ODM Response to the Public Data Corporation consultation

Charging for Public Data Corporation information

1. How do you think Government should best balance its objectives around increasing access to data and providing more freely available data for re-use year on year within the constraints of affordability? Please provide evidence to support your answer where possible.

This question is framed incorrectly. For open data to be truly sustainable there has to be a shift away from the notion of affordability and access. Open Data is part of a transformation of how services are delivered within and by government and how government relates to people and business. What we should be moving to is the notion of Government as platform where the data that the government uses for its own purposes is also seamlessly available for reuse.

2. Are there particular datasets or information that you believe would create particular economic or social benefits if they were available free for use and re-use? Who would these benefit and how? Please provide evidence to support your answer where possible.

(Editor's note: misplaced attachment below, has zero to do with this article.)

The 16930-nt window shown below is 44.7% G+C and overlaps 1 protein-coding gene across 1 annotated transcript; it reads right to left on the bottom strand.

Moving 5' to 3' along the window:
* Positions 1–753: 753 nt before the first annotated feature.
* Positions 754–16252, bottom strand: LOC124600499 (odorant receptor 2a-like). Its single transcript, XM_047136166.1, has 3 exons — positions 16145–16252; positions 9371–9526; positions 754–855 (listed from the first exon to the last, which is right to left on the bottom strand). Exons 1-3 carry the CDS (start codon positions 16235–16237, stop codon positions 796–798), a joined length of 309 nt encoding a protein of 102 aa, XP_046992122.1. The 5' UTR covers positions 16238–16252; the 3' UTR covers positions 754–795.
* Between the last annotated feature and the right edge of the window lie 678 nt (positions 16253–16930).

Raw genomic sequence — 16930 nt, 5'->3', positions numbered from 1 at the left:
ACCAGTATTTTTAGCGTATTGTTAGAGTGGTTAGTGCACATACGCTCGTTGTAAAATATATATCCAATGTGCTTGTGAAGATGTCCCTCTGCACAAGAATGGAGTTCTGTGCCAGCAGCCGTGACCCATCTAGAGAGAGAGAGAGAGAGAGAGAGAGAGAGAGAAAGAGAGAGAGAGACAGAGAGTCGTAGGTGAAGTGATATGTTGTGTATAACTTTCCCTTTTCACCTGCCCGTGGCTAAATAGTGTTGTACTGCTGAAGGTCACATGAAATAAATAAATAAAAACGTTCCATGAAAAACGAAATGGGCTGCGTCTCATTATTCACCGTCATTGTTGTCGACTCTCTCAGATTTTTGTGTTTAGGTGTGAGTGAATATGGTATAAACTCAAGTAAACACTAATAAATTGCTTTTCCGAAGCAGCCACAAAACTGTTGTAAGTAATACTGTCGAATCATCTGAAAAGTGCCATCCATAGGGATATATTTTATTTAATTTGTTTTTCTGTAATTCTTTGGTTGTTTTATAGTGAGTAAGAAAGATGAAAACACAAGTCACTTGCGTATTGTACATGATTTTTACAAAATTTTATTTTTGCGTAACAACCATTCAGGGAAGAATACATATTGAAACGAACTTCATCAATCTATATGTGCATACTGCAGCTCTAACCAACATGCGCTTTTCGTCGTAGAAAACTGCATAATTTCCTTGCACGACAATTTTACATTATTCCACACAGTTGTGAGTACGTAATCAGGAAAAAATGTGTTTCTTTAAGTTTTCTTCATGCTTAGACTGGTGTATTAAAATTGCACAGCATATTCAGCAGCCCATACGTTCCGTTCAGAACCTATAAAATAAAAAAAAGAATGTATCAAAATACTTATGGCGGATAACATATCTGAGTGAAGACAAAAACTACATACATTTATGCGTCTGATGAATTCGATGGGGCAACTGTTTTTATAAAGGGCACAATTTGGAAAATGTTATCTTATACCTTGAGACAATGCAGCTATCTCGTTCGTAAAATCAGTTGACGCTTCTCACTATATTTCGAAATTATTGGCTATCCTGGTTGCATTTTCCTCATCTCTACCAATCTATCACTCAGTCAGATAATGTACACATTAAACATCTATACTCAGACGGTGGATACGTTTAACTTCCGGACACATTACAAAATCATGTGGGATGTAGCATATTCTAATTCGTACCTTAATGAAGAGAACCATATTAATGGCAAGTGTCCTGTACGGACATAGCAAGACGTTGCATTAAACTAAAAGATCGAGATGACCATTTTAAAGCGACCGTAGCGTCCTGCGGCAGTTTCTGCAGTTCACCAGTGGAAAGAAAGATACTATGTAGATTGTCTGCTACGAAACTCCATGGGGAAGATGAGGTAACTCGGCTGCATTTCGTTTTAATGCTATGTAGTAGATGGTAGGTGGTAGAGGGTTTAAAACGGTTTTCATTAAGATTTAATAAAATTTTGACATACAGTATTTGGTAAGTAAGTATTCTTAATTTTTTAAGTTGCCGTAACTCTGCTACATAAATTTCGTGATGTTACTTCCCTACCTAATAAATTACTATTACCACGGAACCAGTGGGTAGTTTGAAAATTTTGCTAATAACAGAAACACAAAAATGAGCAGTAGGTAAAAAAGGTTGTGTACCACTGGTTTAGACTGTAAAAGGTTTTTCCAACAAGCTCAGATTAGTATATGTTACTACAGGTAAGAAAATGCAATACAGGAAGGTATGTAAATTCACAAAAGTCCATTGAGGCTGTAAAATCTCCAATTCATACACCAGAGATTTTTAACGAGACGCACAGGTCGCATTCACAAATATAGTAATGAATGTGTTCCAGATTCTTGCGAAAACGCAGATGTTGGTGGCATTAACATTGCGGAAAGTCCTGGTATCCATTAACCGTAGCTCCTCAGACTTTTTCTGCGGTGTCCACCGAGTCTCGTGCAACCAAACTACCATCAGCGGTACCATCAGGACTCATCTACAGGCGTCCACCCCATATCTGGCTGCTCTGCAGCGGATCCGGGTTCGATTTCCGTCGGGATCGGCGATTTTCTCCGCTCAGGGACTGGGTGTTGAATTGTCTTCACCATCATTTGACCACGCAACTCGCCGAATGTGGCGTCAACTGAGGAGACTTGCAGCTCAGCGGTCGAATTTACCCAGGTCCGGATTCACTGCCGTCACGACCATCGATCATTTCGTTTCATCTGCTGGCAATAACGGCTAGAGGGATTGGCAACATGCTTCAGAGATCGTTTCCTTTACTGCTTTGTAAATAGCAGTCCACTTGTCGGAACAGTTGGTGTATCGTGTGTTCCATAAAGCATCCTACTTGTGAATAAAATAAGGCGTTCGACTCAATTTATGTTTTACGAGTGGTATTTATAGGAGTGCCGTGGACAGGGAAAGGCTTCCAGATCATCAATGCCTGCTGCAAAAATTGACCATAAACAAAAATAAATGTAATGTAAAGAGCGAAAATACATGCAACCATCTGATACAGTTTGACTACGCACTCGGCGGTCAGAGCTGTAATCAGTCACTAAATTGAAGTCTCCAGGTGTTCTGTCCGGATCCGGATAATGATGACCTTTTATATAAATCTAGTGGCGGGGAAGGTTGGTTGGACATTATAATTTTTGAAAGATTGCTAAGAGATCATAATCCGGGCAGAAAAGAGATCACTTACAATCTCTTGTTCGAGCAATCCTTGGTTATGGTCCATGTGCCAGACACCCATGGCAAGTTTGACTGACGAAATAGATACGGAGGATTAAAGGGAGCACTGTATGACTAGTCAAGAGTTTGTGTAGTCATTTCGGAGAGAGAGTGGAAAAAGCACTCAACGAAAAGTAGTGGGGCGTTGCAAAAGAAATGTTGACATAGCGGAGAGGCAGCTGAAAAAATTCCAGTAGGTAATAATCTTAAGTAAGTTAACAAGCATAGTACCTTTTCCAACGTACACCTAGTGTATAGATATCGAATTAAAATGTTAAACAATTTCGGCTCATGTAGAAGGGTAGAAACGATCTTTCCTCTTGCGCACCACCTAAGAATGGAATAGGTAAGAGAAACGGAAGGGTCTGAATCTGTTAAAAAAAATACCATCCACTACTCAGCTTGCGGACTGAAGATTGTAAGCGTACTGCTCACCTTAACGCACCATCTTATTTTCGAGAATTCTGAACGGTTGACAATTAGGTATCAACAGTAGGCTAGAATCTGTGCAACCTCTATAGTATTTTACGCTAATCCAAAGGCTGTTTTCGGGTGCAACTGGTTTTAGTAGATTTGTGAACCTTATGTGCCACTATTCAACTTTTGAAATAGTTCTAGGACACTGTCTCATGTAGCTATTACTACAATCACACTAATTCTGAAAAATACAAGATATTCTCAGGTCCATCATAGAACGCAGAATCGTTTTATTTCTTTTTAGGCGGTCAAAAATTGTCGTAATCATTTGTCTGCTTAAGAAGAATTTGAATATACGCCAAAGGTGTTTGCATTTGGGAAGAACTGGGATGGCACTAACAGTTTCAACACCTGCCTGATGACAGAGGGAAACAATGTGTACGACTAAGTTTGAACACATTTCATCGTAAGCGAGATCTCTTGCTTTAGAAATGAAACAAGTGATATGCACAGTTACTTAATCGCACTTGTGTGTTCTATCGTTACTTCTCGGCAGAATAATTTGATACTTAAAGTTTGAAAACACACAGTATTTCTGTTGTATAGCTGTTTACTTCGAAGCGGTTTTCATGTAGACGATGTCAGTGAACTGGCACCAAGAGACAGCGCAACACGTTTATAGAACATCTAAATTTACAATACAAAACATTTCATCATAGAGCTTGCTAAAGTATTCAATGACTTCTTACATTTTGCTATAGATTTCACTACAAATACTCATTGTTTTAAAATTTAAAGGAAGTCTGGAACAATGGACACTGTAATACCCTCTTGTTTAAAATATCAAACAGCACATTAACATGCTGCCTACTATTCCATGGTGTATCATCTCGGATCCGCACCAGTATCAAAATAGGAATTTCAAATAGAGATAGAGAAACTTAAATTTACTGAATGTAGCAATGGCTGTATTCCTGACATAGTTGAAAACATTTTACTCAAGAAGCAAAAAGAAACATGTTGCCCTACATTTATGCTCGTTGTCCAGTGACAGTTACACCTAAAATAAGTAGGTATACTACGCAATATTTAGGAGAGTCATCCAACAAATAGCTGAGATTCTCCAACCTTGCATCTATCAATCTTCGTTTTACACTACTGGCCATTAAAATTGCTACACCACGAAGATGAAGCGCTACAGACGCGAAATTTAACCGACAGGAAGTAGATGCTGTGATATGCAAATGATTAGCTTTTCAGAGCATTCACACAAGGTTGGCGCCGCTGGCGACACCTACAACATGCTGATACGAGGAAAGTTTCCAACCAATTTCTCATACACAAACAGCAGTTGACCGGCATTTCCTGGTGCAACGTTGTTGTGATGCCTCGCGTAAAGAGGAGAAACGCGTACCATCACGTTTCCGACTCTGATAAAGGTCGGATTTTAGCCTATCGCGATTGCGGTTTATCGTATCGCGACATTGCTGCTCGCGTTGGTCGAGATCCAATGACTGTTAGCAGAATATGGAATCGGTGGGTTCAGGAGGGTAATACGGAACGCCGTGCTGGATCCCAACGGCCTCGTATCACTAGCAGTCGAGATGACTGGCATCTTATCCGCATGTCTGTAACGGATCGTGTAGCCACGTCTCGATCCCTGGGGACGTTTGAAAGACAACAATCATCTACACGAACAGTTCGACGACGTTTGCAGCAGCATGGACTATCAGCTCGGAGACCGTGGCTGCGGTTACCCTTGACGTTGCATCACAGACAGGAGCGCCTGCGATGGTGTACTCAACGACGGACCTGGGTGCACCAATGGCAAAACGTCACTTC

We see that there are a number of core ‘infrastructure’ datasets that have allowed systems to be developed within the UK. The majority being run by trading funds. Consolidating their charging position within the PDC will have a chilling effect not only on the direct creation of applications and services but on an underlying data ecosystem that will create social and economic value. It has impact on future technological developments where applications need to be aware of their relation to core data infrastructure. This is particularly important with the emerging development of the Internet of Things and pervasive technologies.